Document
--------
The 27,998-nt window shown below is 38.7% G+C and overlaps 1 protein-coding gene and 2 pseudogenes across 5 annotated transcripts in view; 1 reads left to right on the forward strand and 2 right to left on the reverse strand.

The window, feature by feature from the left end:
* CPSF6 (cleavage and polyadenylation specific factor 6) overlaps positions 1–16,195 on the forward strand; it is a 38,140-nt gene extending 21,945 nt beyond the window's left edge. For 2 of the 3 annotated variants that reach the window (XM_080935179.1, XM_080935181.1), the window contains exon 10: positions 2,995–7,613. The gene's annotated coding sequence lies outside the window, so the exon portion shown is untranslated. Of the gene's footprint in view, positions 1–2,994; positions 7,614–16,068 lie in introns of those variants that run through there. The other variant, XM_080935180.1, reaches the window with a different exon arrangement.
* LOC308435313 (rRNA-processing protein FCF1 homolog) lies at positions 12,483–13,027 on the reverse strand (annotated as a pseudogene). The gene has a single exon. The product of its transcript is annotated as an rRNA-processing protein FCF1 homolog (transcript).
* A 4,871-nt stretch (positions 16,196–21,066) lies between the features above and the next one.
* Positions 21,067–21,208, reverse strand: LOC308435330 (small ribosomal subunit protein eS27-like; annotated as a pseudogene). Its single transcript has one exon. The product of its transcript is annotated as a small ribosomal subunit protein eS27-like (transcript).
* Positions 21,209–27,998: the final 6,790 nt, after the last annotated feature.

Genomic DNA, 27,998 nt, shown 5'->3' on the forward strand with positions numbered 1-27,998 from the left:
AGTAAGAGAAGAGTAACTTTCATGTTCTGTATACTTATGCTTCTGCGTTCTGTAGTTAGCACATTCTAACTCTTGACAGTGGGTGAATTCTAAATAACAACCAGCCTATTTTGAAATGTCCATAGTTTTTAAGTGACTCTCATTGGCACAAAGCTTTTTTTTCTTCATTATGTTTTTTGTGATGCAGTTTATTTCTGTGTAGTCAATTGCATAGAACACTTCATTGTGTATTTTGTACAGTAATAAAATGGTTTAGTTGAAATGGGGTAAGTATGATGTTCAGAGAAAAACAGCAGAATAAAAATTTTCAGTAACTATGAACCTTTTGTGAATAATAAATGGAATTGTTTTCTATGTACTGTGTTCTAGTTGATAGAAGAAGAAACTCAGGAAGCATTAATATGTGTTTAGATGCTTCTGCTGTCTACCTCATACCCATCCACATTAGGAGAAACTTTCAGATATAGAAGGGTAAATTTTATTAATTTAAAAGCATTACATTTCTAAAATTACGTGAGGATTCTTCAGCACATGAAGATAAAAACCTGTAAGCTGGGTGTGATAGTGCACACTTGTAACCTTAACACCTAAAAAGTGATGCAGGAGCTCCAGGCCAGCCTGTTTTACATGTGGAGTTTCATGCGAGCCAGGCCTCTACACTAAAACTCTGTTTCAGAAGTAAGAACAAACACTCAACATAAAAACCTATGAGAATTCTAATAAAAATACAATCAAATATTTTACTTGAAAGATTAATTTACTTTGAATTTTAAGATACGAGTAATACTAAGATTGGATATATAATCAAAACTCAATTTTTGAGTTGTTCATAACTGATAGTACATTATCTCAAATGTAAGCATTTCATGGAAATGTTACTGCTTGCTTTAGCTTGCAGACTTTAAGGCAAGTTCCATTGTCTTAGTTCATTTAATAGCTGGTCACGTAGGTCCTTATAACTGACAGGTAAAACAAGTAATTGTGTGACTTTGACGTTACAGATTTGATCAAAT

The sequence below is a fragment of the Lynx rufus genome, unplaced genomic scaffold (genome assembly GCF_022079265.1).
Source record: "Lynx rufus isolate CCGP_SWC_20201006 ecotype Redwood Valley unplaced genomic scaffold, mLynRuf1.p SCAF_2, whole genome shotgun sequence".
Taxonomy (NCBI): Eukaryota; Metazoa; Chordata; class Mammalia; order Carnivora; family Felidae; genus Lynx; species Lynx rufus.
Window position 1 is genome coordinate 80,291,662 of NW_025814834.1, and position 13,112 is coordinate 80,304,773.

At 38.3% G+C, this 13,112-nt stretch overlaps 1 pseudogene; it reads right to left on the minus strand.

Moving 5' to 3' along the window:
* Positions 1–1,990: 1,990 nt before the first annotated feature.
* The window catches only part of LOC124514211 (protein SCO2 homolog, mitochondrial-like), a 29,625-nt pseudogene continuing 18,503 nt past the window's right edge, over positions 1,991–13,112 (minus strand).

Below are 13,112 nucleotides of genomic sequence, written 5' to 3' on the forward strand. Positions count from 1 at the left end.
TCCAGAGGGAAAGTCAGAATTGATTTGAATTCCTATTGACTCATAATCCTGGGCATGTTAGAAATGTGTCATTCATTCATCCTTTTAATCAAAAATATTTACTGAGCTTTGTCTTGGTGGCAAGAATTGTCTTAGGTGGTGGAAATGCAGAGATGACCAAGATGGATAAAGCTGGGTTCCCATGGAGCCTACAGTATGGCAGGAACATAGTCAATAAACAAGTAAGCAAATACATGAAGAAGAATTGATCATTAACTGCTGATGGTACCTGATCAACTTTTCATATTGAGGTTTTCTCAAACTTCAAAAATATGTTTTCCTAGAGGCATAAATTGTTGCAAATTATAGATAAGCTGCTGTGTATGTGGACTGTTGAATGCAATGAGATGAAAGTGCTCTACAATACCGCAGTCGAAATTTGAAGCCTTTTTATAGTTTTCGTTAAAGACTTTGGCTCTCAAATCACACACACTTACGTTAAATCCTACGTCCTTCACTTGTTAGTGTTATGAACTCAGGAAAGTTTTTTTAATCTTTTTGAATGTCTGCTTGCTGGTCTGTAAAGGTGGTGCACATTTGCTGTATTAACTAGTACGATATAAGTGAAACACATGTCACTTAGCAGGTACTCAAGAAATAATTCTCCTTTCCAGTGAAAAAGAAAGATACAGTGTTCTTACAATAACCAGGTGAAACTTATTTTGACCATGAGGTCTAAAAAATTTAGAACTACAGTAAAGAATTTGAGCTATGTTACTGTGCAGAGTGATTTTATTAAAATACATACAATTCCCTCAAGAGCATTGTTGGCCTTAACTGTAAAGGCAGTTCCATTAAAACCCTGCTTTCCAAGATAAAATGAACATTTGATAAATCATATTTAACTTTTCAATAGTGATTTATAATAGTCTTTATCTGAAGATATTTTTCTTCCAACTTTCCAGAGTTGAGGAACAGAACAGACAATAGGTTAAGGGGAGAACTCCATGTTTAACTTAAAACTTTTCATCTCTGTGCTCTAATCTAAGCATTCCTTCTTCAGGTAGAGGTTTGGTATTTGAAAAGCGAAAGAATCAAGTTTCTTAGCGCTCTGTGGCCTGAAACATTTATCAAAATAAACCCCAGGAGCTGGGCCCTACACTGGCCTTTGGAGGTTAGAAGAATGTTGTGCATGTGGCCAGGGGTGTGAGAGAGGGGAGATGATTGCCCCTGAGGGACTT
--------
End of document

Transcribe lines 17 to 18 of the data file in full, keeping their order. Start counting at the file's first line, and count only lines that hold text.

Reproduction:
* The window catches only part of LOC124514211 (protein SCO2 homolog, mitochondrial-like), a 29,625-nt pseudogene continuing 18,503 nt past the window's right edge, over positions 1,991–13,112 (minus strand).

Below are 13,112 nucleotides of genomic sequence, written 5' to 3' on the forward strand. Positions count from 1 at the left end.